Quartz Clock Movement Removal
This note explains quartz clock movement removal from the case. The following does not apply to quartz units made in Germany and also clock inserts. It is required that there is already access to both the back side and the dial side of the clock. There is no many case designs it would not be possible to cover this information. The clock case went to together so it comes apart that is the logic. So in whatever way we need to be able to access both the front dial and the back of the movement to continue.
Getting access to the dial area
There are many case designs and styles and there is no telling what way you're clock case is. Most times this is a very easy thing to do but of course there are some instances they do not make it user friendly. It is on the customers end to get to the dial and movement area to continue with the swap out.
Clock hand removal
Quartz Clock Movement Removal always needs the hands removed first. This is so there is access to the hardware that mounts the unit.
In the vast production of quartz clock movements exists mainly two styles of minute hands. One has the nut holding it secure and the other style is only on by friction fit. The friction fit has no nut and just pulls off with twist and pull at once. The other style has the nut on the top of the minute hand to hold it down and this is the style we work with here at clockworks.com. Removal is done by holding the minute hand while turning the nut to the left with needle nose pliers. Now it can taken off the rest of the way with the fingers instead of using the pliers.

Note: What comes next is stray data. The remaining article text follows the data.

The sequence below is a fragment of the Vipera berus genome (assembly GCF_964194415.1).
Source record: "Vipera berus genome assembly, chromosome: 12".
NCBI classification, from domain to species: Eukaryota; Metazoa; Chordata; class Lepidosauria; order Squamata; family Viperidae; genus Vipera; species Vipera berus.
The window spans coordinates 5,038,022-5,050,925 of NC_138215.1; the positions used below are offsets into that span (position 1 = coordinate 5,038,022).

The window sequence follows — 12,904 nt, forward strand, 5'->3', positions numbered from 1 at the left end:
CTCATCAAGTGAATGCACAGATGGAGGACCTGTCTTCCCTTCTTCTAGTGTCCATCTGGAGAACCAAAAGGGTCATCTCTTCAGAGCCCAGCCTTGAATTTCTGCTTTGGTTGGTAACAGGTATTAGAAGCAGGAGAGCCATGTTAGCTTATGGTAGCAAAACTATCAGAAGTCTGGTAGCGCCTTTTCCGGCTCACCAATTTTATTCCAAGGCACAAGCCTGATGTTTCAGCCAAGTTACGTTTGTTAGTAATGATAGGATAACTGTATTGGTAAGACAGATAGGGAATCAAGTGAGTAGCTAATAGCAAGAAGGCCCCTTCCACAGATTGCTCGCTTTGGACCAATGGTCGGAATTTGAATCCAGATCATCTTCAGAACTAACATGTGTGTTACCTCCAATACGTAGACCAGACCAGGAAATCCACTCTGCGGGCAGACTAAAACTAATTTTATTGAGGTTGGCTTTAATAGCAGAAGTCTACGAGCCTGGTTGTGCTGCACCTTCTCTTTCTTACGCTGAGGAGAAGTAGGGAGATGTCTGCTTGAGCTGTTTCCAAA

Next is the hour hand, this is only a friction fit with a round hole in the hand, the tube its on is tapered fatter as it goes down into the movement. Just twist the hand and pull it toward you until it comes off.
If there is a second hand on the clock, it only needs to be grabbed with the thumb nails and pulled straight off of the clock to take it off.
Quartz clock movement installation
This is a quick step by step practical guide for the quartz clock movement installation. The first step is to get the old unit out of the way. This is done by removing the hands from the clock and then the hex nut that is located under where the hands used to be. The movement will fall out the back of the clock dial. now it is out of the way and you can put in your new fine quartz clock movement you bought from clockworks.com. Quartz clock movement installation is very easy usually. These are the assembly instructions for the time only quartz clock movement into the clock case.
Sequential order of installation
- 1. Place the steel hanger over the threaded post (optional)
- 2. Place black rubber washer on the post next (optional)
- 3. Start mounting the movement by putting the post through the dial
- 4. Slide the brass washer onto the post of the movement that is sticking out of the clock dial
- 5. Put hex nut on post and tighten to hold movement to the back of the clock face.
- 6. Push hour hand on the post by friction fit
- 7. Put the minute hand on the post
- 8. If using a second hand install now by friction. The post just sticks into the end and use the doughnut.
- 9. If not using a second hand just secure the minute hand with the pretty cap nut.